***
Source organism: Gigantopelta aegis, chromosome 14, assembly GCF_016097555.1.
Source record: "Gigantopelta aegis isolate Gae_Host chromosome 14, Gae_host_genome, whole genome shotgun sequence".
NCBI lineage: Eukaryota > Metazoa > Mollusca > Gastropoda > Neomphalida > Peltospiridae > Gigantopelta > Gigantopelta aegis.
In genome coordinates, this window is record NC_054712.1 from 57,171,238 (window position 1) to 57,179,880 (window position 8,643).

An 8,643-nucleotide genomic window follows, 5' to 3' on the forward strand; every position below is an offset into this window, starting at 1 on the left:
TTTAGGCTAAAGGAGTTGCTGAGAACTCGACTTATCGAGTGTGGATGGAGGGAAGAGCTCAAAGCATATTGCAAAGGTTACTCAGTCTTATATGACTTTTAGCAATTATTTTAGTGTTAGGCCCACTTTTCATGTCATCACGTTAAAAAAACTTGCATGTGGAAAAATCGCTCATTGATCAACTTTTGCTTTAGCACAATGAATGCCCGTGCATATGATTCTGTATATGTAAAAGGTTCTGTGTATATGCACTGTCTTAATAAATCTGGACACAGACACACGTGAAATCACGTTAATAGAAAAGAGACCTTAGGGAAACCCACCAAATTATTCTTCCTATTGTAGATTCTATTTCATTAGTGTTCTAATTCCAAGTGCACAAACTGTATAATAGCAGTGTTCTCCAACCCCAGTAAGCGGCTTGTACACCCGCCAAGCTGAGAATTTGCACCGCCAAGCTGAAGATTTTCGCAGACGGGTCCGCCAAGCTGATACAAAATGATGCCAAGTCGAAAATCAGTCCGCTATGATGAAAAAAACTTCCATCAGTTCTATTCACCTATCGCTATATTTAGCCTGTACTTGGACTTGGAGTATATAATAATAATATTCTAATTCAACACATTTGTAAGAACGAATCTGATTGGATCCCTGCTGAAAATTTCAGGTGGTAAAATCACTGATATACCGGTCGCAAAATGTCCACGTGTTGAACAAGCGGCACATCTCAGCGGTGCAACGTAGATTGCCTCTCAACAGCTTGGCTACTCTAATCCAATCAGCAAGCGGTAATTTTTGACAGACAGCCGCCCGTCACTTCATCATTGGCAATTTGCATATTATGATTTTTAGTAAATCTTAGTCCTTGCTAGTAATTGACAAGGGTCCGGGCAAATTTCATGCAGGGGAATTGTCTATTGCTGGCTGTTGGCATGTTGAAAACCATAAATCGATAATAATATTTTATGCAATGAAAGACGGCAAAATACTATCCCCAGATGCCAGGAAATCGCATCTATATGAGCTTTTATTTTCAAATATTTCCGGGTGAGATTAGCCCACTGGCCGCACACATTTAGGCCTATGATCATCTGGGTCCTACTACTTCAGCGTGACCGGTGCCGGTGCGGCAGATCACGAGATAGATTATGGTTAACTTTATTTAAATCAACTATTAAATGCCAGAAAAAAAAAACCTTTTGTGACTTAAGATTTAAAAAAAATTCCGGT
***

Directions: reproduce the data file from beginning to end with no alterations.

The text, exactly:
Source organism: Gigantopelta aegis, chromosome 14, assembly GCF_016097555.1.
Source record: "Gigantopelta aegis isolate Gae_Host chromosome 14, Gae_host_genome, whole genome shotgun sequence".
NCBI lineage: Eukaryota > Metazoa > Mollusca > Gastropoda > Neomphalida > Peltospiridae > Gigantopelta > Gigantopelta aegis.
In genome coordinates, this window is record NC_054712.1 from 57,171,238 (window position 1) to 57,179,880 (window position 8,643).

An 8,643-nucleotide genomic window follows, 5' to 3' on the forward strand; every position below is an offset into this window, starting at 1 on the left:
TTTAGGCTAAAGGAGTTGCTGAGAACTCGACTTATCGAGTGTGGATGGAGGGAAGAGCTCAAAGCATATTGCAAAGGTTACTCAGTCTTATATGACTTTTAGCAATTATTTTAGTGTTAGGCCCACTTTTCATGTCATCACGTTAAAAAAACTTGCATGTGGAAAAATCGCTCATTGATCAACTTTTGCTTTAGCACAATGAATGCCCGTGCATATGATTCTGTATATGTAAAAGGTTCTGTGTATATGCACTGTCTTAATAAATCTGGACACAGACACACGTGAAATCACGTTAATAGAAAAGAGACCTTAGGGAAACCCACCAAATTATTCTTCCTATTGTAGATTCTATTTCATTAGTGTTCTAATTCCAAGTGCACAAACTGTATAATAGCAGTGTTCTCCAACCCCAGTAAGCGGCTTGTACACCCGCCAAGCTGAGAATTTGCACCGCCAAGCTGAAGATTTTCGCAGACGGGTCCGCCAAGCTGATACAAAATGATGCCAAGTCGAAAATCAGTCCGCTATGATGAAAAAAACTTCCATCAGTTCTATTCACCTATCGCTATATTTAGCCTGTACTTGGACTTGGAGTATATAATAATAATATTCTAATTCAACACATTTGTAAGAACGAATCTGATTGGATCCCTGCTGAAAATTTCAGGTGGTAAAATCACTGATATACCGGTCGCAAAATGTCCACGTGTTGAACAAGCGGCACATCTCAGCGGTGCAACGTAGATTGCCTCTCAACAGCTTGGCTACTCTAATCCAATCAGCAAGCGGTAATTTTTGACAGACAGCCGCCCGTCACTTCATCATTGGCAATTTGCATATTATGATTTTTAGTAAATCTTAGTCCTTGCTAGTAATTGACAAGGGTCCGGGCAAATTTCATGCAGGGGAATTGTCTATTGCTGGCTGTTGGCATGTTGAAAACCATAAATCGATAATAATATTTTATGCAATGAAAGACGGCAAAATACTATCCCCAGATGCCAGGAAATCGCATCTATATGAGCTTTTATTTTCAAATATTTCCGGGTGAGATTAGCCCACTGGCCGCACACATTTAGGCCTATGATCATCTGGGTCCTACTACTTCAGCGTGACCGGTGCCGGTGCGGCAGATCACGAGATAGATTATGGTTAACTTTATTTAAATCAACTATTAAATGCCAGAAAAAAAAAACCTTTTGTGACTTAAGATTTAAAAAAAATTCCGGT